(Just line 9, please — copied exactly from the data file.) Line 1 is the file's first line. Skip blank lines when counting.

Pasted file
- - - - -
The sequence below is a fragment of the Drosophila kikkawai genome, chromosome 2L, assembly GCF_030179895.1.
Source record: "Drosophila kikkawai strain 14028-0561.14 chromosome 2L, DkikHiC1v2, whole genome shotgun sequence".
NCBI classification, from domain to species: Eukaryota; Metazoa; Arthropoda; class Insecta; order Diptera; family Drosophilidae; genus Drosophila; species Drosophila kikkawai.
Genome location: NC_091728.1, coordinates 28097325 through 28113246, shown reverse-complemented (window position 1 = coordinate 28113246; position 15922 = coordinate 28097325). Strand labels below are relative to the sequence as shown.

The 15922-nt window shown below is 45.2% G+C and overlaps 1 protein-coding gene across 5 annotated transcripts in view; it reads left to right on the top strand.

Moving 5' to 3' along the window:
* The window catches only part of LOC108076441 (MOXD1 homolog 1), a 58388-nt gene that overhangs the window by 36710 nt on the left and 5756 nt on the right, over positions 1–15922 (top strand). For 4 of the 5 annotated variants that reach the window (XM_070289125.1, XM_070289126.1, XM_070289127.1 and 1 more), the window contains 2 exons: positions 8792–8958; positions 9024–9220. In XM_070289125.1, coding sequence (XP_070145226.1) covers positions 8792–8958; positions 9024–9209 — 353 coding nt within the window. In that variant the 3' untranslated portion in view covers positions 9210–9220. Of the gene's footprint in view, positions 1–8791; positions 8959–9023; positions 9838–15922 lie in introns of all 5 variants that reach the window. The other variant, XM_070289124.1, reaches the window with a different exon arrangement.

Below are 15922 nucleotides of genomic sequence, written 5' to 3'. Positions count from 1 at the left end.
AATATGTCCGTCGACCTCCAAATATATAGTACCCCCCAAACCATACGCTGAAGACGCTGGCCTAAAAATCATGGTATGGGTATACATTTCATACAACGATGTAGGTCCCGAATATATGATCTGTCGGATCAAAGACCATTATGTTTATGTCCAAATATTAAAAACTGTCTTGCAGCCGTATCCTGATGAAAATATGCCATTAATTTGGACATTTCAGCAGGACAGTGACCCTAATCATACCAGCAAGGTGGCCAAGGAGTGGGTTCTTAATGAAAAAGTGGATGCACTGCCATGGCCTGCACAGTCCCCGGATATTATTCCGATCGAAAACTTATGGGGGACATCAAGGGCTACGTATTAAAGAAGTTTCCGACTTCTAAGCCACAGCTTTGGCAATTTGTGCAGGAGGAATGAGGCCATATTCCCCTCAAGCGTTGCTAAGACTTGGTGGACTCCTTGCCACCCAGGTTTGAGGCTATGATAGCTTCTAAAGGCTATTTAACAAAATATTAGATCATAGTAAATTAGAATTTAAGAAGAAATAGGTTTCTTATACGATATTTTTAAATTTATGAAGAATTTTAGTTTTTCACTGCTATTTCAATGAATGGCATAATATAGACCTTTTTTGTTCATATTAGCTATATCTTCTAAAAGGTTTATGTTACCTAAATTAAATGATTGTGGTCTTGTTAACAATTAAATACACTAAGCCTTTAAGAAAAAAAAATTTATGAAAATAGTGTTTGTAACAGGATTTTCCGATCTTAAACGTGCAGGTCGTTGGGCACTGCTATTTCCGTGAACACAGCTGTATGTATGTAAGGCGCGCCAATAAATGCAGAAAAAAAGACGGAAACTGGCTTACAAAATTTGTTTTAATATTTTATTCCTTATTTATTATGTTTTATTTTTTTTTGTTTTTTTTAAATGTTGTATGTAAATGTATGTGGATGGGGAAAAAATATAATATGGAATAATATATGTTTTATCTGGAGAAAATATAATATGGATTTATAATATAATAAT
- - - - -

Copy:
AATATGTCCGTCGACCTCCAAATATATAGTACCCCCCAAACCATACGCTGAAGACGCTGGCCTAAAAATCATGGTATGGGTATACATTTCATACAACGATGTAGGTCCCGAATATATGATCTGTCGGATCAAAGACCATTATGTTTATGTCCAAATATTAAAAACTGTCTTGCAGCCGTATCCTGATGAAAATATGCCATTAATTTGGACATTTCAGCAGGACAGTGACCCTAATCATACCAGCAAGGTGGCCAAGGAGTGGGTTCTTAATGAAAAAGTGGATGCACTGCCATGGCCTGCACAGTCCCCGGATATTATTCCGATCGAAAACTTATGGGGGACATCAAGGGCTACGTATTAAAGAAGTTTCCGACTTCTAAGCCACAGCTTTGGCAATTTGTGCAGGAGGAATGAGGCCATATTCCCCTCAAGCGTTGCTAAGACTTGGTGGACTCCTTGCCACCCAGGTTTGAGGCTATGATAGCTTCTAAAGGCTATTTAACAAAATATTAGATCATAGTAAATTAGAATTTAAGAAGAAATAGGTTTCTTATACGATATTTTTAAATTTATGAAGAATTTTAGTTTTTCACTGCTATTTCAATGAATGGCATAATATAGACCTTTTTTGTTCATATTAGCTATATCTTCTAAAAGGTTTATGTTACCTAAATTAAATGATTGTGGTCTTGTTAACAATTAAATACACTAAGCCTTTAAGAAAAAAAAATTTATGAAAATAGTGTTTGTAACAGGATTTTCCGATCTTAAACGTGCAGGTCGTTGGGCACTGCTATTTCCGTGAACACAGCTGTATGTATGTAAGGCGCGCCAATAAATGCAGAAAAAAAGACGGAAACTGGCTTACAAAATTTGTTTTAATATTTTATTCCTTATTTATTATGTTTTATTTTTTTTTGTTTTTTTTAAATGTTGTATGTAAATGTATGTGGATGGGGAAAAAATATAATATGGAATAATATATGTTTTATCTGGAGAAAATATAATATGGATTTATAATATAATAAT